After all, what is life ? It departs covertly. Like a thief Death took him.
    "You're quoting Gunther now, huh?" I said, smiling.
   I almost forgot I was only wearing a towel until her nails graced my scapula. Then I nearly jumped out of my skin. Thankfully, my towel held.
    "I need to get dressed," I said.
    "By all means", she said making no attempt to move.
    "Please", I said.
    "Oh the living and their modesty," she said while retreating to the kitchen.
    When I arrived dressed in khakis and a polo shirt, she smirked and blew a bubble.
    I was surprised to find a cup of coffee, scrambled eggs, and toast waiting for me.
    "So death's a housewife," I said.
    "I can take souls and throw down in the kitchen, multi-talented," she replied before she dissolved into giggles.
    If I didn't know better I would say Alyssa was flirting. I was conflicted. Who would eat something death had prepared for them. I stared at the box of lucky charms and then at the hot egg plate. It was a no-brainer. At least, I would die with a smile on my face.
   "I didn't come for you, silly," Alyssa said as she playfully punched my arm.
With that, I dug in.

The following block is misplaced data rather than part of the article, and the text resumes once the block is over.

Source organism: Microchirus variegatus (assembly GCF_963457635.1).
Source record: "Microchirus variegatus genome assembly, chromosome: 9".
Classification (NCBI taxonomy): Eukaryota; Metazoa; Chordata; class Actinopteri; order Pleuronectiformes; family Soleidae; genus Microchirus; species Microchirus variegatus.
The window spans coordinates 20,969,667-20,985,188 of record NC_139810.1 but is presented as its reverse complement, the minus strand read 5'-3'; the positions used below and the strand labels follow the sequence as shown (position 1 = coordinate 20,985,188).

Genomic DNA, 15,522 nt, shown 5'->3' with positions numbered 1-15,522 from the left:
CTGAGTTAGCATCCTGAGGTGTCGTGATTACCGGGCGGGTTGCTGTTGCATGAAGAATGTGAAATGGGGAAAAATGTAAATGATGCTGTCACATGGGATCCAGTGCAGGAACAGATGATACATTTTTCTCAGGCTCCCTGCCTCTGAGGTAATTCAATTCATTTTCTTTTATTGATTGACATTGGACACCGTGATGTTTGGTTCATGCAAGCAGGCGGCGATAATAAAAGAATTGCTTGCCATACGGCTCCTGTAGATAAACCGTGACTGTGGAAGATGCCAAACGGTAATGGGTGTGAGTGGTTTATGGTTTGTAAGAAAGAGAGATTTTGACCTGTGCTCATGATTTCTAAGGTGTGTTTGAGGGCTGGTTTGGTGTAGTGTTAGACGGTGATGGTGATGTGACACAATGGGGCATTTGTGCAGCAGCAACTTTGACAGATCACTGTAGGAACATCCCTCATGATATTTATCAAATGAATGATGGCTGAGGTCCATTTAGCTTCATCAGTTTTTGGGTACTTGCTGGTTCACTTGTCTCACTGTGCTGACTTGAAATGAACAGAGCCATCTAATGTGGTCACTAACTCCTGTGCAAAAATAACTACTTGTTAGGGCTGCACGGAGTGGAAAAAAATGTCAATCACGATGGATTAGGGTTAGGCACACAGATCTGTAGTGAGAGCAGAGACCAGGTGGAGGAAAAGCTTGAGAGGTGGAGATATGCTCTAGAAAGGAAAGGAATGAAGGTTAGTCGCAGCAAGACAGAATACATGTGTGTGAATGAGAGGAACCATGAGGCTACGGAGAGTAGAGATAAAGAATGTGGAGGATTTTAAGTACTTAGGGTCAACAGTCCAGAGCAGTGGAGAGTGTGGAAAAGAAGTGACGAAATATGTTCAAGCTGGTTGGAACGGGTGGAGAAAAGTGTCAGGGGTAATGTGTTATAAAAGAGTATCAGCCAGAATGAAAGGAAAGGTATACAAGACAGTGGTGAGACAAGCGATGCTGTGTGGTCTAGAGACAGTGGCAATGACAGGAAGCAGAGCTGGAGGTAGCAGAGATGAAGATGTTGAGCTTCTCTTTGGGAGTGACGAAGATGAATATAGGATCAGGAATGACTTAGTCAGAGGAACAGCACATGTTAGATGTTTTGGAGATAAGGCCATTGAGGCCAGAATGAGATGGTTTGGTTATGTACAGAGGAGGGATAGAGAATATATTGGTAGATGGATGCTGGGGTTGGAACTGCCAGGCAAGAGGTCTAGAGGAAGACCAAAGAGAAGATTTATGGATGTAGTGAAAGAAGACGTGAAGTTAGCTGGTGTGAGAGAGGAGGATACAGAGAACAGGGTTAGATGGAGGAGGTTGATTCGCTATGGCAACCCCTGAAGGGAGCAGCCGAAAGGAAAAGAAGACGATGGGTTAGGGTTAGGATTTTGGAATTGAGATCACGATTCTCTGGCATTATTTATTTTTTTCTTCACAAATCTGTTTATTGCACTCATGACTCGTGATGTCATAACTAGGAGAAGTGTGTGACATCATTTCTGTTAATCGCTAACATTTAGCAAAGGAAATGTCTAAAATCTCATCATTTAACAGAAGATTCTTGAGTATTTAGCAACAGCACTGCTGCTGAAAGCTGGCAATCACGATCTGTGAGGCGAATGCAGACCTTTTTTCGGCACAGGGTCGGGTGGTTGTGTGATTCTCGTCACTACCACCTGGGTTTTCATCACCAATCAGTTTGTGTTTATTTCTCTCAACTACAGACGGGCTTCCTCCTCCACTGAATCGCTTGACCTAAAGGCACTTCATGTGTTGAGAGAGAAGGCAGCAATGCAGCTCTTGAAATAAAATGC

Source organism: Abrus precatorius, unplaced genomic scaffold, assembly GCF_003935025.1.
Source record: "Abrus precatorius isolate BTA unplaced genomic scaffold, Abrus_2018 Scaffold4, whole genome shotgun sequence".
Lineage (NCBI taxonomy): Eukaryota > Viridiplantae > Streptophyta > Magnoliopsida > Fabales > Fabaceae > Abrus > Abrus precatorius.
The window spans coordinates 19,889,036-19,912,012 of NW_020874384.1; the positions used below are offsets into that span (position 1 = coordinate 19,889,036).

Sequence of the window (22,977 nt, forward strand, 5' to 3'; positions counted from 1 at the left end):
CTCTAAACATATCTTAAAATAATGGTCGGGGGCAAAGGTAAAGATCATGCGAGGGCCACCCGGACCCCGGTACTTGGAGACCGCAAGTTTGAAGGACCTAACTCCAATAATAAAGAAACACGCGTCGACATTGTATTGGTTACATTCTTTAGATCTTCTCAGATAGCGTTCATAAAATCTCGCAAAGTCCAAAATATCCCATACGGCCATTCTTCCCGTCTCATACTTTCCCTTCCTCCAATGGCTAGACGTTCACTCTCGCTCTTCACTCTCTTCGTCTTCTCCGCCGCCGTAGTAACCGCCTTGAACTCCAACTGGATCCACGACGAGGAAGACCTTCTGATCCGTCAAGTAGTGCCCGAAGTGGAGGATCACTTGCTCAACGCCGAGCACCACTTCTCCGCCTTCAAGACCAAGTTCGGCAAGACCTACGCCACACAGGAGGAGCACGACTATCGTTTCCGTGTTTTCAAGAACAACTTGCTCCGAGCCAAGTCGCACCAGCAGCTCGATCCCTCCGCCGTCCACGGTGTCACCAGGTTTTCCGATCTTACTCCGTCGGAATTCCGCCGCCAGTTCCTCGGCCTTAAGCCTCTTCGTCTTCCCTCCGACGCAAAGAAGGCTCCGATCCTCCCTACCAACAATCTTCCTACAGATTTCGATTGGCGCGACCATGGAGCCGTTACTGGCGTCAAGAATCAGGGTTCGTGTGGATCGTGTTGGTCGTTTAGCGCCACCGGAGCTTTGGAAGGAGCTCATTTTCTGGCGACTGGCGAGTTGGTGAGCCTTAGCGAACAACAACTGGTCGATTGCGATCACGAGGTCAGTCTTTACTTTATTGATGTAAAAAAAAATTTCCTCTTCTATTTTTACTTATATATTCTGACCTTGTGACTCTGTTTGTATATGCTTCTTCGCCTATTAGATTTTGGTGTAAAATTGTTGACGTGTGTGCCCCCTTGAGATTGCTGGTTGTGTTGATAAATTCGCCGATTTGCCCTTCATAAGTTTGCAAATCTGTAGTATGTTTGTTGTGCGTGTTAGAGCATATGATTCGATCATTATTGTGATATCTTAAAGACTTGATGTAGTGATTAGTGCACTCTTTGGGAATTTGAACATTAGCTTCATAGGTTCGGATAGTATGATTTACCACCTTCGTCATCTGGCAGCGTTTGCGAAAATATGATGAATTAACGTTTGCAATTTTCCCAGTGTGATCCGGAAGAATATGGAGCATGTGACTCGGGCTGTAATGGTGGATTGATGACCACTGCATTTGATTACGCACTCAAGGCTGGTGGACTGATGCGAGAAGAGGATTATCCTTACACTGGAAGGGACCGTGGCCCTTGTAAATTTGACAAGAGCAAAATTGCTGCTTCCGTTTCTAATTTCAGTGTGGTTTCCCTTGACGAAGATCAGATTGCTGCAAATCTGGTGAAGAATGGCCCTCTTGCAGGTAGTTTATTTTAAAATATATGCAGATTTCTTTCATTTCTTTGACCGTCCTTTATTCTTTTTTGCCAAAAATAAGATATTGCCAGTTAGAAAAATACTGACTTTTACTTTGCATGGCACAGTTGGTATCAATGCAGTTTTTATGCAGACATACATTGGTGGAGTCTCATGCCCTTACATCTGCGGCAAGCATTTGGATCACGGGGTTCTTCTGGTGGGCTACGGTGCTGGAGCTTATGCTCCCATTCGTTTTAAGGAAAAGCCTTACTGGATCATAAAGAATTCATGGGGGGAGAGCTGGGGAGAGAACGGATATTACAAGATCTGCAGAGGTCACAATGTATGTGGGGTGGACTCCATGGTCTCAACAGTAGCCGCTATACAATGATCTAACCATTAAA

It was actually a pretty good day. It was almost a date. We ate funnel cake. We raced up the hiking trail. We had one of those cheesy romance movie picnics. The evening ended with us on the porch swing my head buried in her shoulder crying.

    "What was her name?" she asked me.
    "What do you mean?" I said.
    "You've been looking at me all day like I was someone else," She said.
    I hastened to deny it, but she held her hand up to silence me.
    "You don't have to lie, I don't want to talk about it would suffice," Alyssa said.
    "Sasha," I muttered.
    Sasha," she repeated. "Defender of mankind"...
    "No wonder you never remarried."
    "She was something, I started,"She could sing the most beautiful aria."
    And with that I dissolved into tears.
    Next thing I knew, she was in my lap again. And I was sobbing into her shoulder.

copyright 2015 Sarah Francois